This post is part of the Ideological Turing Test Challenge. Go to the tab above for an overview and remind yourself of the voting and commenting guidelines.
What is your best reason for being a Christian?
Christian doctrine has a lot of parts, so one really needs a sustained argument in several steps even to give the outline. However, I’ll say this: my best reason for being a Christian is the sublime perfection of the ethics of the Gospels. It’s because of that, because the wisdom of His teachings so far surpasses all others, that I accept Christ’s divinity and believe in His resurrection. The merely historical evidence ought to make atheists rather uneasy. The early Church had powerful enemies: why did none of them go to the tomb and dig up Jesus’s bones to prove that He had not been resurrected? (Because they couldn’t: He was risen.) Why did the apostles preach the Gospel so energetically– and presumably we must believe they did, else how did the Church expand so swiftly?– when it brought them trouble and persecution and death? Would someone really do that for a lie? Still, I would sooner believe in some inexplicable conspiracy than accept the stupendous claim that God became man, were it not for the sublimity of the Gospel teachings, which perfectly satisfy the conscience’s thirst for moral truth.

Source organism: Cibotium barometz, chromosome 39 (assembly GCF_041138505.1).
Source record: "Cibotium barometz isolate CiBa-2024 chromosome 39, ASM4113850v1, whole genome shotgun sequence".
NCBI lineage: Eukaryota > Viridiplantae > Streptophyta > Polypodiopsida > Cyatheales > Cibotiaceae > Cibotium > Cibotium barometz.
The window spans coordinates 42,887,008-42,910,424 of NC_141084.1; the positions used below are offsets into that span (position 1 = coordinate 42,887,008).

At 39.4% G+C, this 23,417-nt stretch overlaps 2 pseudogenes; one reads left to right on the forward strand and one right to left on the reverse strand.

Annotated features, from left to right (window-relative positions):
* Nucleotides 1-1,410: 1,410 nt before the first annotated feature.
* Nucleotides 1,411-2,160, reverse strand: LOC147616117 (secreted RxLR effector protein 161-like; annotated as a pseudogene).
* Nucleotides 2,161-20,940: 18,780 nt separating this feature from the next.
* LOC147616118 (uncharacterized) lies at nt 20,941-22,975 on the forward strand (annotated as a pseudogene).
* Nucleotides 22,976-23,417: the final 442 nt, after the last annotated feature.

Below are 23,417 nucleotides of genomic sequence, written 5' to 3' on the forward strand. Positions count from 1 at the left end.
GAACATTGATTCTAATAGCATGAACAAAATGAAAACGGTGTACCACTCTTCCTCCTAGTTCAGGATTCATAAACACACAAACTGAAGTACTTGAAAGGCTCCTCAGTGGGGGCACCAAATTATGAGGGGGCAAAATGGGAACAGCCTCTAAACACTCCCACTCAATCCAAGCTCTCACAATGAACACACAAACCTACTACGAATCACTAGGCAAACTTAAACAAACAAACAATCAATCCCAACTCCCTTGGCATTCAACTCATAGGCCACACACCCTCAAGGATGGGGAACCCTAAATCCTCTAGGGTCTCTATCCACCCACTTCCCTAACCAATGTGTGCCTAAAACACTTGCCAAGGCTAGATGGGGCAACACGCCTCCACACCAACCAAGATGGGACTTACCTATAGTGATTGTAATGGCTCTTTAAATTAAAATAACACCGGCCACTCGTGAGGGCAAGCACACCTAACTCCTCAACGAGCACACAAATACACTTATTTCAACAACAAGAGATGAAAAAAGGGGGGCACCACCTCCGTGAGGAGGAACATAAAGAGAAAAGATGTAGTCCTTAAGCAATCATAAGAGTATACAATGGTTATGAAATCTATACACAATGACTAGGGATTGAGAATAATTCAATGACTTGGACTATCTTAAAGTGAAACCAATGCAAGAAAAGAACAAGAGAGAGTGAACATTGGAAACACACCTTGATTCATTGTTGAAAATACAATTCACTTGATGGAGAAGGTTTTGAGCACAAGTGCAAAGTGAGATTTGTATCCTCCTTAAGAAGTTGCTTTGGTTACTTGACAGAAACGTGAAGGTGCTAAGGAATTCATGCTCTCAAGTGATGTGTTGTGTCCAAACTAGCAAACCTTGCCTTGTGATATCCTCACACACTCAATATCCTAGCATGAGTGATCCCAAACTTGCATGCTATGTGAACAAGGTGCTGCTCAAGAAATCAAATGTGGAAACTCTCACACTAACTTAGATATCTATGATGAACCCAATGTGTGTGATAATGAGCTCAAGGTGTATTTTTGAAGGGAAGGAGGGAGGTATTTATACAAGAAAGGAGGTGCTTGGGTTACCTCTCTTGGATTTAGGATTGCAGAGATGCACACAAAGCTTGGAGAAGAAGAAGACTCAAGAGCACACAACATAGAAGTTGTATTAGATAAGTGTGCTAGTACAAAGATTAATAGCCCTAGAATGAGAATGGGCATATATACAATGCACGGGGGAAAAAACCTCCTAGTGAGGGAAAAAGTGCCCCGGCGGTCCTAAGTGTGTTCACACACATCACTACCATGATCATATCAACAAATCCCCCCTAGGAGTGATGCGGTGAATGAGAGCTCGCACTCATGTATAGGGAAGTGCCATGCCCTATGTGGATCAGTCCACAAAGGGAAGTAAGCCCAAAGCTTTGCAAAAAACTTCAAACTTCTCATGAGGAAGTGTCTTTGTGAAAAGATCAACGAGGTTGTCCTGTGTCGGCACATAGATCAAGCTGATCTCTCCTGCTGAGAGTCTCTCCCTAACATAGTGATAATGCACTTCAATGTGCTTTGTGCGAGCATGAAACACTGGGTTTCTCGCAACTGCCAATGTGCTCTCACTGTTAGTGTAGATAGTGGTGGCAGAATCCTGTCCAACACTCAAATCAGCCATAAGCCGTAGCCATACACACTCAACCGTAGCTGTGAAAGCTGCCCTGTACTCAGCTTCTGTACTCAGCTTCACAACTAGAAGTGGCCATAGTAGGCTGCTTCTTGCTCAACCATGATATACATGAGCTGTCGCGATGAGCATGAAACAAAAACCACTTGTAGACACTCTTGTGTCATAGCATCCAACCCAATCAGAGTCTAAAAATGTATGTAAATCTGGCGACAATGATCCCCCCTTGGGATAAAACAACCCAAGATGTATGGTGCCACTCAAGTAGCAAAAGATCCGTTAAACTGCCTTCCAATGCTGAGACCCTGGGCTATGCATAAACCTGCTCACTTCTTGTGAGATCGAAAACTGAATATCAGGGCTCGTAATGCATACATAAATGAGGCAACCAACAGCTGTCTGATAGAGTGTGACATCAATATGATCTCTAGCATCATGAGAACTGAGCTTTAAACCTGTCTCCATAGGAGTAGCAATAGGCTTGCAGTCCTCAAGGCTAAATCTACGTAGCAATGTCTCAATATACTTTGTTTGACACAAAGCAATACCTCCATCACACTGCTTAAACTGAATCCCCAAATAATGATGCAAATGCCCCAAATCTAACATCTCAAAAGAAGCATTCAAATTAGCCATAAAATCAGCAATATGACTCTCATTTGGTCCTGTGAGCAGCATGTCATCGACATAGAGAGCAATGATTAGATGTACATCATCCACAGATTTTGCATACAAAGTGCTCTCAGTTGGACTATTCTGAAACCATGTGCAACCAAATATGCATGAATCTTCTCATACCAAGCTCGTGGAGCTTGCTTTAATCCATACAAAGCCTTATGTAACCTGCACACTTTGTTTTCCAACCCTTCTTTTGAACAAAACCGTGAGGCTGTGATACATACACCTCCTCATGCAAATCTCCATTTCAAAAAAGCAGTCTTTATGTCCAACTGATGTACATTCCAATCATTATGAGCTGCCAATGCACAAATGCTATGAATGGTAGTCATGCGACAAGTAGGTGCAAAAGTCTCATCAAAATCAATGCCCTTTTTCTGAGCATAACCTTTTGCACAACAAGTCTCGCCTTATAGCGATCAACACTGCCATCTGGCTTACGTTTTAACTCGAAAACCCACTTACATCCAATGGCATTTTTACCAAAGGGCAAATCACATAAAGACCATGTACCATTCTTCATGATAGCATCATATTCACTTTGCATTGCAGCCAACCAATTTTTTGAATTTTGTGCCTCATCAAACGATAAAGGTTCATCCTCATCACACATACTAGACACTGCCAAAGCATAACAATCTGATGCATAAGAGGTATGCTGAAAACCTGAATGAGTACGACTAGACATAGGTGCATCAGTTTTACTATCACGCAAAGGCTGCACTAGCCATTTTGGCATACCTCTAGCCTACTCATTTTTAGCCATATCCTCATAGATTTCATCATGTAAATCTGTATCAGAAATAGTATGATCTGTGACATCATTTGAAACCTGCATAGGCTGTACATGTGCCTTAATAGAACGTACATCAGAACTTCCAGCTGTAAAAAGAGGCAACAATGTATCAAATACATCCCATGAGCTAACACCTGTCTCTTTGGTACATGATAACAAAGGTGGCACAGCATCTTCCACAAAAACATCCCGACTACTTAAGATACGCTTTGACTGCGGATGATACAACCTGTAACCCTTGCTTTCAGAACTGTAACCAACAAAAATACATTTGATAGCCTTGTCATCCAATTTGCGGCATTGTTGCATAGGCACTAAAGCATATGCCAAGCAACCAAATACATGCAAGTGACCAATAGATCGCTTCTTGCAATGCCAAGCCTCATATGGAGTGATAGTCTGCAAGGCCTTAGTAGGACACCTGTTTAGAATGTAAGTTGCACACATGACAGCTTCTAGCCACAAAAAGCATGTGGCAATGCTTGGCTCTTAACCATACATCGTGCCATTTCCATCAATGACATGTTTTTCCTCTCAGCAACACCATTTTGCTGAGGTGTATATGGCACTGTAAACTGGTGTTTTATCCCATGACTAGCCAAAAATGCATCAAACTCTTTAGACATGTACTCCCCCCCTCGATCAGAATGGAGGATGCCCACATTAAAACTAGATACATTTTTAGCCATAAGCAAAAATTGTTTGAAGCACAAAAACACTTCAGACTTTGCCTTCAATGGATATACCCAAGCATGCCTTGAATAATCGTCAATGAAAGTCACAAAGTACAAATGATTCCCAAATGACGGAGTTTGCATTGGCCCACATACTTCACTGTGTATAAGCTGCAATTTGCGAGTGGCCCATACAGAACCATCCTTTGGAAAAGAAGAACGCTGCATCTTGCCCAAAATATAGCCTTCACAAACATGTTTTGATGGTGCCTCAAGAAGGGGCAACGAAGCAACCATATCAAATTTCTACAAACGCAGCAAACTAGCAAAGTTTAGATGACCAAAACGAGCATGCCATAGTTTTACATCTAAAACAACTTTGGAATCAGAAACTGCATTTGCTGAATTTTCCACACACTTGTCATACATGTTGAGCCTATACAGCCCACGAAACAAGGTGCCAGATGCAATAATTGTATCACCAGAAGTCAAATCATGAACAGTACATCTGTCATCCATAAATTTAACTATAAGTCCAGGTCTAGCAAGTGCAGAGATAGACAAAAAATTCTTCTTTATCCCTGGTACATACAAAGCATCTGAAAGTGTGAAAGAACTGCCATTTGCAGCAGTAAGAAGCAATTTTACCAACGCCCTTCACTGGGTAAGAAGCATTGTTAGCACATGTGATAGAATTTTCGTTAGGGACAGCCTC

What evidence or experience (if any) would cause you to stop believing in God?
I’ll split this question into two, and give two answers to the second. (1) What evidence would cause you to stop believing in God and become a scientific materialist? (2) The question as it stands.